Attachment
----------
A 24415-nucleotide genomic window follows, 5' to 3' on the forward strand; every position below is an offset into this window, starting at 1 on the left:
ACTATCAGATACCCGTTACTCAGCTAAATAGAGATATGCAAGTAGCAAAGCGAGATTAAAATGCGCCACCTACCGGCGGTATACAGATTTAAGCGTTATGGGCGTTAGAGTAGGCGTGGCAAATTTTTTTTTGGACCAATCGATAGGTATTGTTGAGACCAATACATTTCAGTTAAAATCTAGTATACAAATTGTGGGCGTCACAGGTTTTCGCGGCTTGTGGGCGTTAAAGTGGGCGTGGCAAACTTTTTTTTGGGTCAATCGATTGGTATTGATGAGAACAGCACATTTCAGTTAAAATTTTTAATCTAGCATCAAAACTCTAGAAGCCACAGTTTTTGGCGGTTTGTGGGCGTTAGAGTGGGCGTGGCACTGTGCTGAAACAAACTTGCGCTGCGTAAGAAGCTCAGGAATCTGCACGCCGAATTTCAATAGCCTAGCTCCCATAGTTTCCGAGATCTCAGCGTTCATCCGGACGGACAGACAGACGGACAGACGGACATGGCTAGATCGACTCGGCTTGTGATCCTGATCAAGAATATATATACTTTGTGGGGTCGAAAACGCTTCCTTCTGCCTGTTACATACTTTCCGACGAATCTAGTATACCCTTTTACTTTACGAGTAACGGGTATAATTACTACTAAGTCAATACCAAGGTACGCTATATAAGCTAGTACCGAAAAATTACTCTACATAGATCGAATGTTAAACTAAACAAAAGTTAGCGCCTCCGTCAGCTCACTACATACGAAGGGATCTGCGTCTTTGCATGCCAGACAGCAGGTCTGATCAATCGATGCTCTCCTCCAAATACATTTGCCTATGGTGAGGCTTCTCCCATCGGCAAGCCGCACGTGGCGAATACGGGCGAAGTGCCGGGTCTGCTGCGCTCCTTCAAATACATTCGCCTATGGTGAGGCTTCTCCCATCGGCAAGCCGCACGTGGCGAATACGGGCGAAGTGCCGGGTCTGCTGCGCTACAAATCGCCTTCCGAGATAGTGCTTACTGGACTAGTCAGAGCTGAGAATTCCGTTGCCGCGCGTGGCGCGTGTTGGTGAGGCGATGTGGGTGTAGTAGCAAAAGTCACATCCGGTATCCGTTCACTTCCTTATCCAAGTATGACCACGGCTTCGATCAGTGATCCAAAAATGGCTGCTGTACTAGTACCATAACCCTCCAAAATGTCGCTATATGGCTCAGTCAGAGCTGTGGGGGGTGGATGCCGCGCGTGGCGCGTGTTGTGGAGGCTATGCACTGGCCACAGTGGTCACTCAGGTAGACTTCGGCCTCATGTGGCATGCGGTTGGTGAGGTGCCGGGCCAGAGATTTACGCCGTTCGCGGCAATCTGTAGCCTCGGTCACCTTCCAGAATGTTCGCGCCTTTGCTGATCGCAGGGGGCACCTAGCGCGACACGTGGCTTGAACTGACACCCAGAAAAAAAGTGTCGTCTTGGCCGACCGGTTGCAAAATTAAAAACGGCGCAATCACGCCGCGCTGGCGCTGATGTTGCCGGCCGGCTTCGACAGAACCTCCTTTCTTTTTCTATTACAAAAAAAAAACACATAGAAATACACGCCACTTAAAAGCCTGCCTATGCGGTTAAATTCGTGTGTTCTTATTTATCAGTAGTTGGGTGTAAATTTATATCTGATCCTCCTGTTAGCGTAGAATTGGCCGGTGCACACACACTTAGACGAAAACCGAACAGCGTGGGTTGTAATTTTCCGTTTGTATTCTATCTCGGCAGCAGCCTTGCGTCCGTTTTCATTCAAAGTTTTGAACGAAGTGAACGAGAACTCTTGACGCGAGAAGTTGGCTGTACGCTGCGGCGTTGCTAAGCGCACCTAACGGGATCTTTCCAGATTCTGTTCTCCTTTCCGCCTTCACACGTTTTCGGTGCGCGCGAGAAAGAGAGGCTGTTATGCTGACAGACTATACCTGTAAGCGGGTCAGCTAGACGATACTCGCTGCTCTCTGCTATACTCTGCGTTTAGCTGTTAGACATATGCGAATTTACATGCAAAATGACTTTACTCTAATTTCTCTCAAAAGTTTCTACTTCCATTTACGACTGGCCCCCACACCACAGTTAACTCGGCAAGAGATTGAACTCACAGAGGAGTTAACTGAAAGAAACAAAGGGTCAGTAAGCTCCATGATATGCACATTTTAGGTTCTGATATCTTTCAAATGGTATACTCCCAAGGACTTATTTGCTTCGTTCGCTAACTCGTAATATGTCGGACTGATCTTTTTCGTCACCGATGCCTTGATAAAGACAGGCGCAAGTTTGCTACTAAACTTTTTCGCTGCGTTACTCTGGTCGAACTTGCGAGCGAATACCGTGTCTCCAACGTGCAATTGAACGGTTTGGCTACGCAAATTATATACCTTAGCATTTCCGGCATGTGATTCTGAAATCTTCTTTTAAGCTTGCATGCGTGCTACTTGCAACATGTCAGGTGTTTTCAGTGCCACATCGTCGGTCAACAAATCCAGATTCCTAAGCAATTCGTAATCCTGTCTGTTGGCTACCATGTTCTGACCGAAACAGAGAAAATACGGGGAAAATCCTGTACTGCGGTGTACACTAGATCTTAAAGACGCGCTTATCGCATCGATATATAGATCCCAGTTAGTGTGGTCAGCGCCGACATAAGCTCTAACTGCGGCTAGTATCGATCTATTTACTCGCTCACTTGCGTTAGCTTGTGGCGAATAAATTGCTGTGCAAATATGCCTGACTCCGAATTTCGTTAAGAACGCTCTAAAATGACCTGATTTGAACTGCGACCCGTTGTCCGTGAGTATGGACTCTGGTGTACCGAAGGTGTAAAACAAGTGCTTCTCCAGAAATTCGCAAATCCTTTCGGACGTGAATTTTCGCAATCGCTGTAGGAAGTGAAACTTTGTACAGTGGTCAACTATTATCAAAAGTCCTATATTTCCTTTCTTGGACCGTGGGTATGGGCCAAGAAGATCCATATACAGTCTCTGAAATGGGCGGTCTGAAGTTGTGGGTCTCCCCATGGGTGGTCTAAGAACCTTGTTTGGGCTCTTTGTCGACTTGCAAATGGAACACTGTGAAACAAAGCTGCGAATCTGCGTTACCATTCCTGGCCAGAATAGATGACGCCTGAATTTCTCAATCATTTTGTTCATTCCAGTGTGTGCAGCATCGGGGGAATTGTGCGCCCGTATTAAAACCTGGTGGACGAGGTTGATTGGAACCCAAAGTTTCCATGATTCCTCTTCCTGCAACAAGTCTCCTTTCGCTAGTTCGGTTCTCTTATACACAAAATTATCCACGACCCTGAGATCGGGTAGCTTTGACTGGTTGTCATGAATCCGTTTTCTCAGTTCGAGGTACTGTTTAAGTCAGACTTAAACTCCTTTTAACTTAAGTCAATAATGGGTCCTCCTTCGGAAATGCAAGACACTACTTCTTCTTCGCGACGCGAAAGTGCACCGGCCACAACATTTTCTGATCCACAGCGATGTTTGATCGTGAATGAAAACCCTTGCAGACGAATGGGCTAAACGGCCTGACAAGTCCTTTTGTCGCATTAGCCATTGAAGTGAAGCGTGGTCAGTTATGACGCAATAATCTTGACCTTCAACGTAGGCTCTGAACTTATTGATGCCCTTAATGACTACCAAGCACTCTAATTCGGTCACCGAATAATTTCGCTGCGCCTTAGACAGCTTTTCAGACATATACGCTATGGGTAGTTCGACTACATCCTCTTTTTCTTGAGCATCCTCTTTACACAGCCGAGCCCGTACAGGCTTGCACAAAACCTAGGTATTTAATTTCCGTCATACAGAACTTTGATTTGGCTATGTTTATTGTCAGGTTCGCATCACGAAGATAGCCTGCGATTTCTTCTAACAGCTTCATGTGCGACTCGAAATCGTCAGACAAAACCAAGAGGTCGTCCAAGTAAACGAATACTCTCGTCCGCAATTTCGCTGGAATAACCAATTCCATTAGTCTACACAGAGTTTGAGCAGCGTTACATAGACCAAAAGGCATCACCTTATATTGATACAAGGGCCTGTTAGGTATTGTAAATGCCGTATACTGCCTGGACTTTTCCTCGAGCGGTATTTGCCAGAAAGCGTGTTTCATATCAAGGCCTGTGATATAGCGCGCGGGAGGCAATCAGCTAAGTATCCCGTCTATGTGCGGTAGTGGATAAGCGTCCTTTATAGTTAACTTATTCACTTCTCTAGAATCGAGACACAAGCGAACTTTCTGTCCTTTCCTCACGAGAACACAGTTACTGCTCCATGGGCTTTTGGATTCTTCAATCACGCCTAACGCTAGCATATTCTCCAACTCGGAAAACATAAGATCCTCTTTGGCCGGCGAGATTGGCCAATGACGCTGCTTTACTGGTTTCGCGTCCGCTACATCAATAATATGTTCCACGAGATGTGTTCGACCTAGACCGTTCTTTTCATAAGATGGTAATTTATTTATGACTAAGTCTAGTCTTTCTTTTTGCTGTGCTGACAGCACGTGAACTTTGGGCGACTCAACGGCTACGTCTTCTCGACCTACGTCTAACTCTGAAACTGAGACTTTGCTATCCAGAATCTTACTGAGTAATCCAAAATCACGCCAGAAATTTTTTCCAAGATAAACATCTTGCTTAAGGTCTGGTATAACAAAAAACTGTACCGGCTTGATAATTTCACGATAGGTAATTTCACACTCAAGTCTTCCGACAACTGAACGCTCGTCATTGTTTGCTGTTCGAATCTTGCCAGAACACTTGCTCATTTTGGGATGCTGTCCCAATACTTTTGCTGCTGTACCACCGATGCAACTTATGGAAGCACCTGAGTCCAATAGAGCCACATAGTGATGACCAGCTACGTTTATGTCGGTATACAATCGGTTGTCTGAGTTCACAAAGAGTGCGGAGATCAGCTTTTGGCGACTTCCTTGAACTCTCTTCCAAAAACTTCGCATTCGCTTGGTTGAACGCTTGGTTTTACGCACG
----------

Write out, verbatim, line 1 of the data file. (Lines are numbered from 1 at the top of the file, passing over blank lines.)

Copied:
A 24415-nucleotide genomic window follows, 5' to 3' on the forward strand; every position below is an offset into this window, starting at 1 on the left: